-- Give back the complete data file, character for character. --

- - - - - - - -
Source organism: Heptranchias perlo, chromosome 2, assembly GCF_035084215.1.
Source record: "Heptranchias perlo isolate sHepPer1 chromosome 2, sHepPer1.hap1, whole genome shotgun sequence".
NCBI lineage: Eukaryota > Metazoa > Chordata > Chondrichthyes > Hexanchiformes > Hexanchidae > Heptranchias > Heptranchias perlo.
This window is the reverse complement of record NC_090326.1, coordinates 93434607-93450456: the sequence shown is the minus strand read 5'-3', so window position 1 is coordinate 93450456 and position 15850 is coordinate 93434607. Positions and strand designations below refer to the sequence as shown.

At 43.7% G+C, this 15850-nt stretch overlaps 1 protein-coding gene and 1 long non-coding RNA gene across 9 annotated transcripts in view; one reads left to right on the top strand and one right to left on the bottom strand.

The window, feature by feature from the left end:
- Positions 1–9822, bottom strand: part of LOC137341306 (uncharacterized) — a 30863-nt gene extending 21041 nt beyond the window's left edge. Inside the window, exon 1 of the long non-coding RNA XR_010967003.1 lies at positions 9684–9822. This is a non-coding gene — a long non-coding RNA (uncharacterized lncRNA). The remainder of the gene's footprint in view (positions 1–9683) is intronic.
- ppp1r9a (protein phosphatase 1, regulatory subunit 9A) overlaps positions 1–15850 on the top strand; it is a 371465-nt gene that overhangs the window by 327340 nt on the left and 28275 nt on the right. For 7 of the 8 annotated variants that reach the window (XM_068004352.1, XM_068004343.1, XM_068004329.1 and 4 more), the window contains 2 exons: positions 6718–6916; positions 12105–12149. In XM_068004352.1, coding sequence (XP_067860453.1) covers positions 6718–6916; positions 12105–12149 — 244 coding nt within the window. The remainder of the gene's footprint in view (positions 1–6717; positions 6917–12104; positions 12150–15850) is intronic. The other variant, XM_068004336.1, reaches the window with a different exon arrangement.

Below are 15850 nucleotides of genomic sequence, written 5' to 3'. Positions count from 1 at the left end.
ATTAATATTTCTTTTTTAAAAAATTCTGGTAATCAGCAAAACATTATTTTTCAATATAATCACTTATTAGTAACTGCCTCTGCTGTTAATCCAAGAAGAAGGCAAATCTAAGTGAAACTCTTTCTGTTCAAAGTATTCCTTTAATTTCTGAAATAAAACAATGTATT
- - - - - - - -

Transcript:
Source organism: Heptranchias perlo, chromosome 2, assembly GCF_035084215.1.
Source record: "Heptranchias perlo isolate sHepPer1 chromosome 2, sHepPer1.hap1, whole genome shotgun sequence".
NCBI lineage: Eukaryota > Metazoa > Chordata > Chondrichthyes > Hexanchiformes > Hexanchidae > Heptranchias > Heptranchias perlo.
This window is the reverse complement of record NC_090326.1, coordinates 93434607-93450456: the sequence shown is the minus strand read 5'-3', so window position 1 is coordinate 93450456 and position 15850 is coordinate 93434607. Positions and strand designations below refer to the sequence as shown.

At 43.7% G+C, this 15850-nt stretch overlaps 1 protein-coding gene and 1 long non-coding RNA gene across 9 annotated transcripts in view; one reads left to right on the top strand and one right to left on the bottom strand.

The window, feature by feature from the left end:
- Positions 1–9822, bottom strand: part of LOC137341306 (uncharacterized) — a 30863-nt gene extending 21041 nt beyond the window's left edge. Inside the window, exon 1 of the long non-coding RNA XR_010967003.1 lies at positions 9684–9822. This is a non-coding gene — a long non-coding RNA (uncharacterized lncRNA). The remainder of the gene's footprint in view (positions 1–9683) is intronic.
- ppp1r9a (protein phosphatase 1, regulatory subunit 9A) overlaps positions 1–15850 on the top strand; it is a 371465-nt gene that overhangs the window by 327340 nt on the left and 28275 nt on the right. For 7 of the 8 annotated variants that reach the window (XM_068004352.1, XM_068004343.1, XM_068004329.1 and 4 more), the window contains 2 exons: positions 6718–6916; positions 12105–12149. In XM_068004352.1, coding sequence (XP_067860453.1) covers positions 6718–6916; positions 12105–12149 — 244 coding nt within the window. The remainder of the gene's footprint in view (positions 1–6717; positions 6917–12104; positions 12150–15850) is intronic. The other variant, XM_068004336.1, reaches the window with a different exon arrangement.

Below are 15850 nucleotides of genomic sequence, written 5' to 3'. Positions count from 1 at the left end.
ATTAATATTTCTTTTTTAAAAAATTCTGGTAATCAGCAAAACATTATTTTTCAATATAATCACTTATTAGTAACTGCCTCTGCTGTTAATCCAAGAAGAAGGCAAATCTAAGTGAAACTCTTTCTGTTCAAAGTATTCCTTTAATTTCTGAAATAAAACAATGTATT